American author Colson Whitehead visited the Netherlands last week to participate in the Winternachten Literature Festival in The Hague (January 19-22). The most recent National Book Award for Fiction winner talked about his award-winning novel “The Underground Railroad,” a story about fugitive slaves Cora and Caesar in the ante-bellum South. The network of Americans, black and white alike, who helped African-Americans escape the horrors of slavery was called “the underground railroad”, bringing people to safer ground at great personal risk. The book received rave reviews, including being picked by Oprah Winfrey for her Book Club 2.0.
Before the Winternachten Festival kicked off, Whitehead visited the Edith Stein College in The Hague. He read to and took questions from some of the more than 60 High School students in attendance. Many of the students had read “The Underground Railroad” in the original English; the Dutch translation just recently appeared. Their questions touched on the book and its characters, as well as Whitehead’s writing process. Whitehead spoke about the “joy of creating” a novel, of his personal journey to come to write a fictional book about such a serious subject as slavery, and many more things. Some of the students had literary ambitions themselves, as they recited some of their own poems on Winternachten’s talent night.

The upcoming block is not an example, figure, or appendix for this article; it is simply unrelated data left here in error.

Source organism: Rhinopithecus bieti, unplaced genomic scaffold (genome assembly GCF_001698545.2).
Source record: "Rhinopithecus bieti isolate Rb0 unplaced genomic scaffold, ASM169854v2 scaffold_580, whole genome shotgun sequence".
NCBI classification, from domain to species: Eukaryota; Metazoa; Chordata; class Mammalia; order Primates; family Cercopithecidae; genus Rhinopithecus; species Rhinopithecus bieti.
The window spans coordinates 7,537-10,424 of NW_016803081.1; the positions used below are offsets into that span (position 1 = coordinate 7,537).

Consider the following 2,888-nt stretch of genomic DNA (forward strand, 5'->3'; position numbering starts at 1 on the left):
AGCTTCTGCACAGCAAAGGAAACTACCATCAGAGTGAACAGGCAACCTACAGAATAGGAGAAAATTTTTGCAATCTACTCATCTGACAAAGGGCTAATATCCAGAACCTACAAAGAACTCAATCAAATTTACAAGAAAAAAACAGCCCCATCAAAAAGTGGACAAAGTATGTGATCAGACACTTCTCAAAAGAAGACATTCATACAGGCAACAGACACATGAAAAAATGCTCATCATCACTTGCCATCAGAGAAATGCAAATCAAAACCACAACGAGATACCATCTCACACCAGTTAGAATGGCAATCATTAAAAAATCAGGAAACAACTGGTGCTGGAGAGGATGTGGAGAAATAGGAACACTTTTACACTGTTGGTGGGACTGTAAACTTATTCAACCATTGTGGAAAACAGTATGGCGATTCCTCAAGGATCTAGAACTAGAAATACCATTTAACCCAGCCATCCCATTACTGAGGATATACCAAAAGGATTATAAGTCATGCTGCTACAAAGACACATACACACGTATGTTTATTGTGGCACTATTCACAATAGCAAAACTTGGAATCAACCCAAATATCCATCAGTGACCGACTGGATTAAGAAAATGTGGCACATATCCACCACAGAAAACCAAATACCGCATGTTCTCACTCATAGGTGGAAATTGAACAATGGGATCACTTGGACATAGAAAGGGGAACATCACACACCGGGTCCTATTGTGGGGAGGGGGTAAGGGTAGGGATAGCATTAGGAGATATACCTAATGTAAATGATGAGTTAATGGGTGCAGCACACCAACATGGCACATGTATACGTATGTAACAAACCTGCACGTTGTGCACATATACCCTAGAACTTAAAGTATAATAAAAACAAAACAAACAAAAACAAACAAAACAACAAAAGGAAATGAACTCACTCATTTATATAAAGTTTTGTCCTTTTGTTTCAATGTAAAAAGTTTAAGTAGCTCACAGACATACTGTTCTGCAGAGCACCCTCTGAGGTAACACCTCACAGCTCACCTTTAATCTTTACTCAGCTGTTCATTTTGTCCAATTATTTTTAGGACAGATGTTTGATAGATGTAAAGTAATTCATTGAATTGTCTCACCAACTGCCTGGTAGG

Whitehead, the author of seven books, was born in New York City in 1969. He has taught at a number of institutions, including Princeton University, Columbia University, Wesleyan University, the University of Richmond and the University of Wyoming.